Speaking with Nature: Awakening to the Deep Wisdom of the Earth - Sandra Ingerman, Llyn Roberts 2015
Earth Goddess Nunkui - Llyn
Wild Plum Seed and Earth Goddess Nunkui
I loved Sandra’s story about Wild Plum Seed. How magical that those seeds found their way to Sandra’s garden to grow into trees that bear her favorite fruit.
Earth Goddess Nunkui is a wonderful complement to wise teacher Wild Plum. I was first introduced to forest spirit Nunkui many years ago when I co-led groups with John Perkins to visit a remote Amazonian tribe in Ecuador, accessed by small aircraft landing on a machete-shaven airstrip. The Shuar, unconquered by both the Inca and the Spanish, were headhunters who lived harmoniously with the forest.
Twentieth-century missionaries shifted Shuar lifestyles so that even remote tribes began to seek outside resources for their daily needs, such as for clothing to cover their bodies and school supplies for their children. Their population also increased beyond what the forest alone could sustain.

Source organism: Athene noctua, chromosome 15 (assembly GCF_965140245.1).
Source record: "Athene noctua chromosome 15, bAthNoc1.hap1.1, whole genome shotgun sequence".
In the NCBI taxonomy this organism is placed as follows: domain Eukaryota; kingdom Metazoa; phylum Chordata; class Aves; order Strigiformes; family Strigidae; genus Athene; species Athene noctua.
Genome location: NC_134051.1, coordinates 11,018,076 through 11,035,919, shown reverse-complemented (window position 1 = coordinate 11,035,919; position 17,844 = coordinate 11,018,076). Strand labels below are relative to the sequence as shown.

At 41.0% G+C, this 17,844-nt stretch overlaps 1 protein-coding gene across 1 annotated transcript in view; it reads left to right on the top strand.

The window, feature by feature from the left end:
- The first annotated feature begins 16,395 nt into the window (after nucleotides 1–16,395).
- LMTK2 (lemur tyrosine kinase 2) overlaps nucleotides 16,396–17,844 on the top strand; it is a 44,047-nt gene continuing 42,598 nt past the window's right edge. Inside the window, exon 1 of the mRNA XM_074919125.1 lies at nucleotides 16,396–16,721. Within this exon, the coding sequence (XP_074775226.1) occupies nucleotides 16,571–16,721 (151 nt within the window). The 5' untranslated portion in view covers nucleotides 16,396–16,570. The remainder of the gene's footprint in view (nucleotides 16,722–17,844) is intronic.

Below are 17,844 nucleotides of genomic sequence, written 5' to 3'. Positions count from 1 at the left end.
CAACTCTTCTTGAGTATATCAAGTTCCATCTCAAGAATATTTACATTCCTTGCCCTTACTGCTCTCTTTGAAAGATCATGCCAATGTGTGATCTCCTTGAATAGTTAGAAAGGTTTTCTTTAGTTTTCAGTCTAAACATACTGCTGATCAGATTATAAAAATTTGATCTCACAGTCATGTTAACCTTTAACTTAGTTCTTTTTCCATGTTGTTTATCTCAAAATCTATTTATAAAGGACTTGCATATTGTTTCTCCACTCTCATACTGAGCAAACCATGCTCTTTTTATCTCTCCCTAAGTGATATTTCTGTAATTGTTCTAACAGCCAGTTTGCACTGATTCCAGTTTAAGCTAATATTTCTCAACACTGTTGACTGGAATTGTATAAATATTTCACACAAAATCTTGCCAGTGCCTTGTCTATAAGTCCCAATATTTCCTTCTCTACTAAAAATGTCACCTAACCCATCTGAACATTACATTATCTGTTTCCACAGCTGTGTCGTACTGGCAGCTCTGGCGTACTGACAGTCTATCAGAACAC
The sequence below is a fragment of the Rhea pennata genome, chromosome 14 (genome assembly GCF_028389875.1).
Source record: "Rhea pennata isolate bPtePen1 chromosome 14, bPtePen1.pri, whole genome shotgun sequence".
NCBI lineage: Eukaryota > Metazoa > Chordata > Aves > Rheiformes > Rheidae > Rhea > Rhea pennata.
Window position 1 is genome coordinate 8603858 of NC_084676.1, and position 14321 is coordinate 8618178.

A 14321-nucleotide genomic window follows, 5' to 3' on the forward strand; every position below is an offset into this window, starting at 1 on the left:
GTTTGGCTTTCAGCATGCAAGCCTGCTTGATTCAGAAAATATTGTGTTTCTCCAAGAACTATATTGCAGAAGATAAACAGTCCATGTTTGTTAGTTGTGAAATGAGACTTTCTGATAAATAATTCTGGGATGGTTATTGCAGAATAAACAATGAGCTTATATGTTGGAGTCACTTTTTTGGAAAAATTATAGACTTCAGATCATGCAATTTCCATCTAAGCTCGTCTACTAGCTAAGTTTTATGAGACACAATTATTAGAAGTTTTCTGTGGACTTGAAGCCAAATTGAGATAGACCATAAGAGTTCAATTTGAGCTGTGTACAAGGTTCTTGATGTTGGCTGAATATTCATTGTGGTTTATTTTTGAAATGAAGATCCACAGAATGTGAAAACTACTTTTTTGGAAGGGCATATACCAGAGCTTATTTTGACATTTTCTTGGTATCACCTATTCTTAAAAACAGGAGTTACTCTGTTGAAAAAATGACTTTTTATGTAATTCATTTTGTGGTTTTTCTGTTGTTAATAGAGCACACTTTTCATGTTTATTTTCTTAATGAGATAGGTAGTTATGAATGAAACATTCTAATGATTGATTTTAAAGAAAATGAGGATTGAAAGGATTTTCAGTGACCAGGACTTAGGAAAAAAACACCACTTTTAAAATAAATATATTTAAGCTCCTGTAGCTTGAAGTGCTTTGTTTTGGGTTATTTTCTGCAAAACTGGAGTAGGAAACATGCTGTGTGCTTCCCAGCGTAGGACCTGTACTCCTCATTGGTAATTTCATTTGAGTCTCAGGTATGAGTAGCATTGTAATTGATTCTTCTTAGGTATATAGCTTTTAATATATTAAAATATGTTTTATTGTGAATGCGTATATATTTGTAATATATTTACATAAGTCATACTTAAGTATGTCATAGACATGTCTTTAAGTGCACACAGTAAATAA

Today, historically undefeated Shuar warriors fight oil interests that threaten their ancestral lands. Juxtaposing both the loss of traditional Shuar ways and the threat of devastation to their rain forests is the earthy Shuar deity Nunkui, who nurtures all that grows.
Living under the earth by day, Nunkui tends the seedlings and roots of the plants beneath the soil. When night falls Nunkui spirals up and out of the earth like an unfurling seedling, or a water fountain, to nourish the burgeoning plants.
Untiring Nunkui goes unseen as she nurtures life underground, and it is too dark to watch her careful tending after dusk. No need for pomp or praise; Nunkui’s ecstasy is life itself.
When I muse with Nunkui here in the Pacific Northwest, I see her waist-length auburn hair dampened by dew and, clinging to it, bits of twigs and soil. She smells green to me, like the spongy forest mosses and luminous streambed plants.
Midnight-haired spirit of the forest Nunkui is of the Shuar. I am Celt and in kinship with a different forest.
The feminine spirit of the Earth has names and appearances that are as diverse as the lands and waters that span the globe. Not bound by geography, description, or even time, this revered goddess is ever here, and she is everywhere. We can entice her presence through our care for the Earth.